Europe United? The Impact of the EU’s Eastern Enlargement, Five Years on
26 Pages Posted: 23 Nov 2009
Date Written: November 22, 2009
The ‘eastern enlargement’ of the European Union in 2004 and 2007 marked the unification of Western and Eastern Europe, yet many scholars feared negative consequences of enlargement - both for the institutions of the EU, which were expected to encounter gridlock in a Union of 27, and possibly for the new members themselves as the end of ‘conditionality’ might lead to backsliding on political or economic reforms. Despite these concerns, a growing body of EU scholarship has begun to explore both questions, and the results give substantial grounds for optimism. EU institutions have proven remarkably adaptable in the face of enlargement, while the new member states show little or no signs of backsliding, remaining committed to democracy, the rule of law and free markets.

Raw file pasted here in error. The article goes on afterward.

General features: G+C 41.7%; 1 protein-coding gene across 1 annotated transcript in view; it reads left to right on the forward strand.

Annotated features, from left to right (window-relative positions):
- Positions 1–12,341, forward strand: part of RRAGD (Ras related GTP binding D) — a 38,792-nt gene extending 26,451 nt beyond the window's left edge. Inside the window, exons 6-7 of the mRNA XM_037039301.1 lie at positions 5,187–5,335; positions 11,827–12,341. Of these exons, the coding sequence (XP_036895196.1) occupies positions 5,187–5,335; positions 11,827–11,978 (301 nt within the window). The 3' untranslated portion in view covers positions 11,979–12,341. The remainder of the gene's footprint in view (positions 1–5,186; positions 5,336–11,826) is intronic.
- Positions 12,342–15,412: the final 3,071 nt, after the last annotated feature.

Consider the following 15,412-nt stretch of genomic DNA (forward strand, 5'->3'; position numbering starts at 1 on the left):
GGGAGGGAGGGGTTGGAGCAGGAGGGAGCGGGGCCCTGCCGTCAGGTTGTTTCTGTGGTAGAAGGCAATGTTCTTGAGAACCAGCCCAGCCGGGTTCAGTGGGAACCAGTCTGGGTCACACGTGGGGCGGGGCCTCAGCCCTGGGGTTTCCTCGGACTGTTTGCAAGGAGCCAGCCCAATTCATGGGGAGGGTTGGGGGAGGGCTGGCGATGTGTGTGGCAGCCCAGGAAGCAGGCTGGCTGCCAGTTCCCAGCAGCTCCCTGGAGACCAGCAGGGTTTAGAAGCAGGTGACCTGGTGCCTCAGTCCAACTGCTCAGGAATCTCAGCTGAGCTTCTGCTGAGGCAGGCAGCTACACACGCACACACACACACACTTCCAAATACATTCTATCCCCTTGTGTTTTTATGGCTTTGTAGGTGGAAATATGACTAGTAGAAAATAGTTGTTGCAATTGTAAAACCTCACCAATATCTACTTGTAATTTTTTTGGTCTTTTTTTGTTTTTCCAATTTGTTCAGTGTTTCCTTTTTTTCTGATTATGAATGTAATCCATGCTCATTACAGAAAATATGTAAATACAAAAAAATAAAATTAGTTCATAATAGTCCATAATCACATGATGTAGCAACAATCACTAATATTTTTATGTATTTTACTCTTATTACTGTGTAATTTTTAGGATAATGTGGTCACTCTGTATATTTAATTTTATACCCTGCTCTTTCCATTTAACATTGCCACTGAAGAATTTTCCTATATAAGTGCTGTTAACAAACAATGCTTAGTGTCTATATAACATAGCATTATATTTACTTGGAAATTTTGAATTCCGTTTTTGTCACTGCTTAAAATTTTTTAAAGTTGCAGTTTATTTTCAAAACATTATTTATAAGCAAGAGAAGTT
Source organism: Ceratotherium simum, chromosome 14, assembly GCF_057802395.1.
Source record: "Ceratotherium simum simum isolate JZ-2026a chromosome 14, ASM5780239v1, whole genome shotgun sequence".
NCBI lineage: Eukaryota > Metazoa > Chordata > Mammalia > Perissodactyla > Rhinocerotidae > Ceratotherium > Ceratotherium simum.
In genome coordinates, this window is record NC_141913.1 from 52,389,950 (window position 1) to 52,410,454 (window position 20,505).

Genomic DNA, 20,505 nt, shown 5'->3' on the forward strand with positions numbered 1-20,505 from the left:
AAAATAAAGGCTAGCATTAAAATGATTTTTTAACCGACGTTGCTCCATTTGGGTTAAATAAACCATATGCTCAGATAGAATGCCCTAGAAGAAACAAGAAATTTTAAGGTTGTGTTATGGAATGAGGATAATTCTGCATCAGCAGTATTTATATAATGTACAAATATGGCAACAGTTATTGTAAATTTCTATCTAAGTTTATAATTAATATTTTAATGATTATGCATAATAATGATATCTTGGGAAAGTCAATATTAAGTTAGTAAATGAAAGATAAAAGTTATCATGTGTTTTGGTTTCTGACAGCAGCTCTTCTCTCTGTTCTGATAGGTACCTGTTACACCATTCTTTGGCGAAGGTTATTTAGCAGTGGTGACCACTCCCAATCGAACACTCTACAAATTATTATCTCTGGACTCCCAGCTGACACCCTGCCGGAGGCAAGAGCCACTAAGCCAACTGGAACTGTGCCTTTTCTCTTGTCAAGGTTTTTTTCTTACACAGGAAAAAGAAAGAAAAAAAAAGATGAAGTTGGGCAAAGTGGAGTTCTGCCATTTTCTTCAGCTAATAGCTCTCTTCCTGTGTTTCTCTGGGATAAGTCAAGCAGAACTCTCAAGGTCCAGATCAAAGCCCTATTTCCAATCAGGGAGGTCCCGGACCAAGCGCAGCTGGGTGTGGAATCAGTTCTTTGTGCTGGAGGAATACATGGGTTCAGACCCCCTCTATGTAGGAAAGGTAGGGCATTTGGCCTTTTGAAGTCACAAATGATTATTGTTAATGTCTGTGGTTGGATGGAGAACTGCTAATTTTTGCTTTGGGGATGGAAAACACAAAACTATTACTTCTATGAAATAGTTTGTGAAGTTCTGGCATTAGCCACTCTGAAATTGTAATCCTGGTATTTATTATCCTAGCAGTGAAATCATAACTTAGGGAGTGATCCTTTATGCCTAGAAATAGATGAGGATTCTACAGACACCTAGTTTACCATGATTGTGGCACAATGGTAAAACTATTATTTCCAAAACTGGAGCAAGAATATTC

Keywords: European Union, enlargement, central and eastern Europe, institutions, European Commission, Council of the European Union
JEL Classification: F02, K33
Suggested Citation: Suggested Citation